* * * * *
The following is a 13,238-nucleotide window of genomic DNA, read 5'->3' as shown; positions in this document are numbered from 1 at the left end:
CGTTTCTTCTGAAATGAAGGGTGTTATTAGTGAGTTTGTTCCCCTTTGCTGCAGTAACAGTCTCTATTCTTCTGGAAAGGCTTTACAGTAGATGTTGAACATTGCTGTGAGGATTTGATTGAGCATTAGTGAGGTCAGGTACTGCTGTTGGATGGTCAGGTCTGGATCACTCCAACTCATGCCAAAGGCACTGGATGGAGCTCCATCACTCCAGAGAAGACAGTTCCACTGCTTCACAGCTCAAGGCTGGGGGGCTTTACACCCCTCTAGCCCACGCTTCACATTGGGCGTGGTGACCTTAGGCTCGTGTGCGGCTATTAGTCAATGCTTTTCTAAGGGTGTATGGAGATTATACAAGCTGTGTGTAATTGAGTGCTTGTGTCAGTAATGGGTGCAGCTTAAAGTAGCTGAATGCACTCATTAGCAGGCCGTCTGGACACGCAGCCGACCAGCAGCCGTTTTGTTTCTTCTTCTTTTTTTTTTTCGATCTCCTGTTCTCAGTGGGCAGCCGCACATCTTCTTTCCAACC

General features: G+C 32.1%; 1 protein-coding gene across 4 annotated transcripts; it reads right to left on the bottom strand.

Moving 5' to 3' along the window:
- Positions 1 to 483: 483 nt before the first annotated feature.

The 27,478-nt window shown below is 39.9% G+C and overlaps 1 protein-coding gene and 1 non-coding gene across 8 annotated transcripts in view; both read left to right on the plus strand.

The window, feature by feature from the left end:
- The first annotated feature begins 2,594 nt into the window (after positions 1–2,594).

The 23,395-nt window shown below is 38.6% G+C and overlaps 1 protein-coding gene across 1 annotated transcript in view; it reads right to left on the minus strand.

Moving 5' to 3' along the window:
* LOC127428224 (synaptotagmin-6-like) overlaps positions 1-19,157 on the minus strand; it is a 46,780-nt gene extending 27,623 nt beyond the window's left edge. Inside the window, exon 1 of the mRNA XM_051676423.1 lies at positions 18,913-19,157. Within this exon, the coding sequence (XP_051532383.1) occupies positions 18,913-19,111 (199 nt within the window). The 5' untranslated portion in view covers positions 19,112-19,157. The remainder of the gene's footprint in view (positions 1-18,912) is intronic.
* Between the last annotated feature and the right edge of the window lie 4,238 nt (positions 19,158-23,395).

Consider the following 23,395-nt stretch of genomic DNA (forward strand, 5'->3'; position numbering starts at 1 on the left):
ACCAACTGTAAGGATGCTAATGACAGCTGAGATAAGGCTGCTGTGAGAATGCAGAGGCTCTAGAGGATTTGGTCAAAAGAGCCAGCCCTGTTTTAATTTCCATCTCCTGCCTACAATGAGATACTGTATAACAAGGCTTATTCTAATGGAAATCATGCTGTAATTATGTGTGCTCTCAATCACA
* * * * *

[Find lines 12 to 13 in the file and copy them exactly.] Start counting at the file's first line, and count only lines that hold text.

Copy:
* Between the last annotated feature and the right edge of the window lie 4,238 nt (positions 19,158-23,395).

Consider the following 23,395-nt stretch of genomic DNA (forward strand, 5'->3'; position numbering starts at 1 on the left):